Magnetic mystery of Earth’s early core explained (Nature): A colorful picture of Earth opened up like a pineapple begins this positivistic account of explanations for another enigma.

Geophysicists call it the new core paradox: They can’t quite explain how the ancient Earth could have sustained a magnetic field billions of years ago, as it was cooling from its fiery birth.

Now, two scientists have proposed two different ways to solve the paradox. Each relies on minerals crystallizing out of the molten Earth, a process that would have generated a magnetic field by churning the young planet’s core. The difference between the two explanations comes in which particular mineral does the crystallizing.

The “core paradox” is as young as 2012. Secular geophysicists who believe the Earth is billions of years of old have long had a physics problem on their hands: generating the Earth’s magnetic field. The consensus view invokes some sort of geodynamo created by flowing currents in the Earth’s molten core, but how was it sustained for billions of years when the Earth was young? “We need a dynamo more or less continuously,” one worried scientist says. One of the competitors says off his Japanese rival, “[Kei] Hirose is telling you something that can happen, not what did happen.” But would Hirose return that volley? Or would a third party use that criticism against them both? A proposal that might work is not a demonstration that it does work.

More importantly, both proposals ignore the observed 130-year downward trend of Earth’s magnetic field strength that implies it was much stronger in the past. Given the half-life decay curve, extrapolating it backward would make it unsustainably strong for even a few tens of thousands of years. briefly mentions this problem, saying that “its overall strength has been steadily decreasing relatively recently,” but geophysicist Paul Sutter immediately leaps to the dynamo theory for the rescue. Nevertheless, his opening paragraph about Earth’s uniqueness bears pondering:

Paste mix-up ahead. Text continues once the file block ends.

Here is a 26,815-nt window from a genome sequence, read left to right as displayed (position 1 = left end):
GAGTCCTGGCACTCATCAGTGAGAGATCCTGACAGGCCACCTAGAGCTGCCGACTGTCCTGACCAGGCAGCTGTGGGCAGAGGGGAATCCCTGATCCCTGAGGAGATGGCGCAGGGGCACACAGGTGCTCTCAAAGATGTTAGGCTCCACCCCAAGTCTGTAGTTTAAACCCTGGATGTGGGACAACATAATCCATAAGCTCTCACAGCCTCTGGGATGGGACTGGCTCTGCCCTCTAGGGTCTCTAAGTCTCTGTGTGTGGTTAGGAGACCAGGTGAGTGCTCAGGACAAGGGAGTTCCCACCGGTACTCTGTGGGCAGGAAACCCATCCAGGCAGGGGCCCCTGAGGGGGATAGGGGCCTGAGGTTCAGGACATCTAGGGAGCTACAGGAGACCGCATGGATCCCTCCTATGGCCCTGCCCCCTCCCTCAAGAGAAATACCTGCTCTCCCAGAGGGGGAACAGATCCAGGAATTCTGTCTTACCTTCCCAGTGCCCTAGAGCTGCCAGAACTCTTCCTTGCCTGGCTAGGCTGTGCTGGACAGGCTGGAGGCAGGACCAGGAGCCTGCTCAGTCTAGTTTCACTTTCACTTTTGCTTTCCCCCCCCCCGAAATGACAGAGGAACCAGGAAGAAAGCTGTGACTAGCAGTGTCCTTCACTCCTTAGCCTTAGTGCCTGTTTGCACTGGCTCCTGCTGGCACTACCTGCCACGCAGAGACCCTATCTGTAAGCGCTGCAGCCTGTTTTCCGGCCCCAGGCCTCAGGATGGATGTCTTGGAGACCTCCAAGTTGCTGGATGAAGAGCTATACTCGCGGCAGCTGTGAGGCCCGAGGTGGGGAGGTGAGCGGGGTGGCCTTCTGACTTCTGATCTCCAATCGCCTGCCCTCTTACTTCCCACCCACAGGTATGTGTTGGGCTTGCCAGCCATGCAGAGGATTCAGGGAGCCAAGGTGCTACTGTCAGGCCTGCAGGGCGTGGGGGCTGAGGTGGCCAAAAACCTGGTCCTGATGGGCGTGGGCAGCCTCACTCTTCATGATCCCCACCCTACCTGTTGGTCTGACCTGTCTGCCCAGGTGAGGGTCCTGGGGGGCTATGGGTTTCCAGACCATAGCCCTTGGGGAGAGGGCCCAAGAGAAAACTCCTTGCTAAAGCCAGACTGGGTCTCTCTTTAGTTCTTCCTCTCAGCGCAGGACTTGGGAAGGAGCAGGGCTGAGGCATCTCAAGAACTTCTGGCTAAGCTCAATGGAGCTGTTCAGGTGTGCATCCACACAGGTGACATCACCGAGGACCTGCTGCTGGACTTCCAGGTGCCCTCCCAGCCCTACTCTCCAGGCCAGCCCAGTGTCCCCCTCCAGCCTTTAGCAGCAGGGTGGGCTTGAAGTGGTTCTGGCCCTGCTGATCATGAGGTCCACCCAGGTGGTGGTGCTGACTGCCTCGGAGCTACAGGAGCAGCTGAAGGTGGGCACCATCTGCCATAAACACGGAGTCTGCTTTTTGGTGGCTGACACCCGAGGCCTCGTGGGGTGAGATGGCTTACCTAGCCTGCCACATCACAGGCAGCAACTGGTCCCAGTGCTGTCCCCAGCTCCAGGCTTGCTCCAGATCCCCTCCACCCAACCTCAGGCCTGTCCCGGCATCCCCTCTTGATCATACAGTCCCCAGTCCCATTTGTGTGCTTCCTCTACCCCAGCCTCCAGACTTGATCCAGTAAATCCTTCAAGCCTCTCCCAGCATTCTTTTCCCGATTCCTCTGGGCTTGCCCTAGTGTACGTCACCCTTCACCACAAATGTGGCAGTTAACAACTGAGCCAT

Earth has a force field. A real, literal, honest-to-goodness force field. A field that projects invisibly out into space, protecting us and our precious atmosphere from the dangers of the cosmos. Without it, we might just have ended up like Mars: a wasteland, a failed chance at life.

Age of this cave is a fact, except for the mismatch (PhysOrg): Scientists are claiming a “complete and very precise” climate record for 500,000 years, based on limestone deposits in Devil’s Hole, a water-filled cave in Nevada. But there’s a “big mystery” yanking their confidence back: “Existing palaeoclimatological data from Nevada do not tally with data obtained elsewhere, for instance, from seabed deposits,” the reader finds at the end of the article. “This fact is still the subject of controversial discussions within the scientific community and an unresolved issue in climate research.”  Update 1/07/16: A paper in Science Magazine claims to reconcile the dates with new measurements from another cave, Devil’s Hole 2.  As with any dating method, assumptions are made about the interpretation of markers such as isotopes, and some values are averaged.